The slow moving John Herndon (left), Jeff Parker, Doug McCombs, John McEntire and Dan Bitney are staying true to their well-chosen handle.
TORTOISE at the Mod Club (722 College), Friday (September 5), 7 pm. $18. 416-870-8000.
If there's any band that picked the right moniker, it's experimental indie rockers Tortoise. While the group released a covers album and a three-disc/one-DVD collection of rare tunes in 2006, they haven't put out a record of new tracks in four years.
"We should have had an album done sooner," admits Doug McCombs, the band's guitarist, talking on a cell from the studio where they've just started recording their follow-up to 2004's It's All Around You (Thrill Jockey).
"I wish we had a more prolific output or a quicker schedule, but in the end it's more important for us to be happy with all the material."
The Chicago-based five-piece have been trying for about three years to "be happy" with their new songs; that's how long ago some of them were written. And while they hope a new batch of sounds will hit stores in early 2009, there's no guarantee that will happen.
"We'll know by the end of this 10-day recording session if we're close," says McCombs. "I don't think it will be finished, but we'll know if we can get it done. And if not? Then it'll just be a while longer."
McCombs still has no idea what the upcoming disc will sound like, except that it will still be all instrumental and "it's along the same path" as their previous work.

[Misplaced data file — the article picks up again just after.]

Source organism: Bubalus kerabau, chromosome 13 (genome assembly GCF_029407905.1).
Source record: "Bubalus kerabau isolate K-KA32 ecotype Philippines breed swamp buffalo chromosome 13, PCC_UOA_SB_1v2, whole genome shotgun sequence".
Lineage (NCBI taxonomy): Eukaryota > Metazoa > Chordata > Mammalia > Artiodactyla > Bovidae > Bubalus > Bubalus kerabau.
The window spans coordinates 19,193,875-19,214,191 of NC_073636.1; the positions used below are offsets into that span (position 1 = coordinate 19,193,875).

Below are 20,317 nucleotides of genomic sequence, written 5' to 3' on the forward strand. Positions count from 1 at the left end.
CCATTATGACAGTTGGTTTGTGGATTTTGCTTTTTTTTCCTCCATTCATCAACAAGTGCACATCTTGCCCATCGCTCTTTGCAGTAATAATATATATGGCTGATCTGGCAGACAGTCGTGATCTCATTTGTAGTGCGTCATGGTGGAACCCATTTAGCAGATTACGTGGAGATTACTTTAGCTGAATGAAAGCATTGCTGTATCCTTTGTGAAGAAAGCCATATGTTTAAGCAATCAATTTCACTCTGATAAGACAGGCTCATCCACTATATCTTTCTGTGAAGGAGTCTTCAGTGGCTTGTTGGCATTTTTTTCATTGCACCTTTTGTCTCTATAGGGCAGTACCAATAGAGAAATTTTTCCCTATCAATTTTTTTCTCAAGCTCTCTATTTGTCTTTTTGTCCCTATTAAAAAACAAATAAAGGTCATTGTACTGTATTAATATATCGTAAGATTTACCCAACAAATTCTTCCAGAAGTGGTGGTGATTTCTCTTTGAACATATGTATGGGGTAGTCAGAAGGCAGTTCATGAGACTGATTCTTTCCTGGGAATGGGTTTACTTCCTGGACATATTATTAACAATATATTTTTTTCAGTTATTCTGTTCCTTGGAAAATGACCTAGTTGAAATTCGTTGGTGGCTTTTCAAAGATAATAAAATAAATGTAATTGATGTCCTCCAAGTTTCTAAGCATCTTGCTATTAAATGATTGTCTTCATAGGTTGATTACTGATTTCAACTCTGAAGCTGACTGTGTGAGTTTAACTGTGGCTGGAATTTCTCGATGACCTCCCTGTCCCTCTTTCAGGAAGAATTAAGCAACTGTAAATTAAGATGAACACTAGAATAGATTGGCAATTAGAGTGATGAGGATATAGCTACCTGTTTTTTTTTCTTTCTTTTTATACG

He explains that while songs have been written, they usually morph into something completely different once the group starts recording. Some of the songs are "low-key, with a lot of synth," he says, while a few others are more up-tempo - "kind of like rock songs."
If it takes any longer to finish this disc, Tortoise might want to consider releasing another covers album. That one took them seven days to record. The Brave And The Bold (Overcoat), a collaboration with alt-country genius Will Oldham, featured the band's take on Bruce Springsteen's Thunder Road and Mike Watt's It's Expected I'm Gone, among other lesser-known tracks.
Another covers album is something McCombs would be interested in doing, as long as he can find the right person to play with. "I'd love to collaborate with lots of different people," he says. "The reality is that it's not always easy to find the right combination of personalities."
But McCombs must have a collaborator in mind? "It would be awesome to work with Billy Gibbons," he says, referring to the guitarist and vocalist of ZZ Top. "He's into all kinds of music. I bet it would be easy to get him to step out of his comfort zone and do some crazy shit."
How does the new record sound?
Is it different that what you've done before?
If you have no timeline to finish recording, how do you know you're finished?
Why did you put out A Lazarus Taxon - your compilation of b-sides and unreleased tracks?